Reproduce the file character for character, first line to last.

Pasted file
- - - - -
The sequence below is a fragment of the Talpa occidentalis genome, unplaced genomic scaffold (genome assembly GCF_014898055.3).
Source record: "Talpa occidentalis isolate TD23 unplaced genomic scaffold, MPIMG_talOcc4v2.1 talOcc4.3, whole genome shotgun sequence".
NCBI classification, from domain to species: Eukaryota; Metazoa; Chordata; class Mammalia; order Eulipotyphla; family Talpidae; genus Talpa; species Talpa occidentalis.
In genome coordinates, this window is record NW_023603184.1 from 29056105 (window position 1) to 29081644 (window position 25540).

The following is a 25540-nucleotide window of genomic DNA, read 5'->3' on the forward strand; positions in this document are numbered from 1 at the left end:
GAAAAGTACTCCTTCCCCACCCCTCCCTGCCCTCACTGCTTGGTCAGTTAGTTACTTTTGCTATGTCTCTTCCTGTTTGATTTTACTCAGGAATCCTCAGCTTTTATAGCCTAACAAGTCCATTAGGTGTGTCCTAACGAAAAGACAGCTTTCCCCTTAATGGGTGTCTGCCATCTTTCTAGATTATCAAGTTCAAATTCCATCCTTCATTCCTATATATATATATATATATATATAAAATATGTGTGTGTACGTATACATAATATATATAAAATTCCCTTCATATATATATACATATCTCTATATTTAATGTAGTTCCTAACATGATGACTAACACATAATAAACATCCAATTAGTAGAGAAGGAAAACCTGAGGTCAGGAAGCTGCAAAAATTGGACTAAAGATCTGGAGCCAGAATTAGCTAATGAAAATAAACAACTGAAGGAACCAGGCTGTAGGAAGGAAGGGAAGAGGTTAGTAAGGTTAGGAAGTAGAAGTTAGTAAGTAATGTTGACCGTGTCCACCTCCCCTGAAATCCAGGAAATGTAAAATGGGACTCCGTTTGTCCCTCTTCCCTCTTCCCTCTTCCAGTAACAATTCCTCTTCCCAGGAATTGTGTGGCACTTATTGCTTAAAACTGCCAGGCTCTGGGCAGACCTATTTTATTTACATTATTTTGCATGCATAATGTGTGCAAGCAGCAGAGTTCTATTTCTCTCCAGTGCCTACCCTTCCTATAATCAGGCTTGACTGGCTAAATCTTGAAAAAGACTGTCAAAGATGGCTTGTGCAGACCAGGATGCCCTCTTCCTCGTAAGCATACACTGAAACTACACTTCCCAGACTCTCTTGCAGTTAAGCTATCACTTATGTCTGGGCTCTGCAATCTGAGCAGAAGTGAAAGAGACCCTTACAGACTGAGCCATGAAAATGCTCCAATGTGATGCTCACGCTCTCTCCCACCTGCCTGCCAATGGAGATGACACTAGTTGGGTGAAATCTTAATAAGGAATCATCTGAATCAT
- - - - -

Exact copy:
The sequence below is a fragment of the Talpa occidentalis genome, unplaced genomic scaffold (genome assembly GCF_014898055.3).
Source record: "Talpa occidentalis isolate TD23 unplaced genomic scaffold, MPIMG_talOcc4v2.1 talOcc4.3, whole genome shotgun sequence".
NCBI classification, from domain to species: Eukaryota; Metazoa; Chordata; class Mammalia; order Eulipotyphla; family Talpidae; genus Talpa; species Talpa occidentalis.
In genome coordinates, this window is record NW_023603184.1 from 29056105 (window position 1) to 29081644 (window position 25540).

The following is a 25540-nucleotide window of genomic DNA, read 5'->3' on the forward strand; positions in this document are numbered from 1 at the left end:
GAAAAGTACTCCTTCCCCACCCCTCCCTGCCCTCACTGCTTGGTCAGTTAGTTACTTTTGCTATGTCTCTTCCTGTTTGATTTTACTCAGGAATCCTCAGCTTTTATAGCCTAACAAGTCCATTAGGTGTGTCCTAACGAAAAGACAGCTTTCCCCTTAATGGGTGTCTGCCATCTTTCTAGATTATCAAGTTCAAATTCCATCCTTCATTCCTATATATATATATATATATATATAAAATATGTGTGTGTACGTATACATAATATATATAAAATTCCCTTCATATATATATACATATCTCTATATTTAATGTAGTTCCTAACATGATGACTAACACATAATAAACATCCAATTAGTAGAGAAGGAAAACCTGAGGTCAGGAAGCTGCAAAAATTGGACTAAAGATCTGGAGCCAGAATTAGCTAATGAAAATAAACAACTGAAGGAACCAGGCTGTAGGAAGGAAGGGAAGAGGTTAGTAAGGTTAGGAAGTAGAAGTTAGTAAGTAATGTTGACCGTGTCCACCTCCCCTGAAATCCAGGAAATGTAAAATGGGACTCCGTTTGTCCCTCTTCCCTCTTCCCTCTTCCAGTAACAATTCCTCTTCCCAGGAATTGTGTGGCACTTATTGCTTAAAACTGCCAGGCTCTGGGCAGACCTATTTTATTTACATTATTTTGCATGCATAATGTGTGCAAGCAGCAGAGTTCTATTTCTCTCCAGTGCCTACCCTTCCTATAATCAGGCTTGACTGGCTAAATCTTGAAAAAGACTGTCAAAGATGGCTTGTGCAGACCAGGATGCCCTCTTCCTCGTAAGCATACACTGAAACTACACTTCCCAGACTCTCTTGCAGTTAAGCTATCACTTATGTCTGGGCTCTGCAATCTGAGCAGAAGTGAAAGAGACCCTTACAGACTGAGCCATGAAAATGCTCCAATGTGATGCTCACGCTCTCTCCCACCTGCCTGCCAATGGAGATGACACTAGTTGGGTGAAATCTTAATAAGGAATCATCTGAATCAT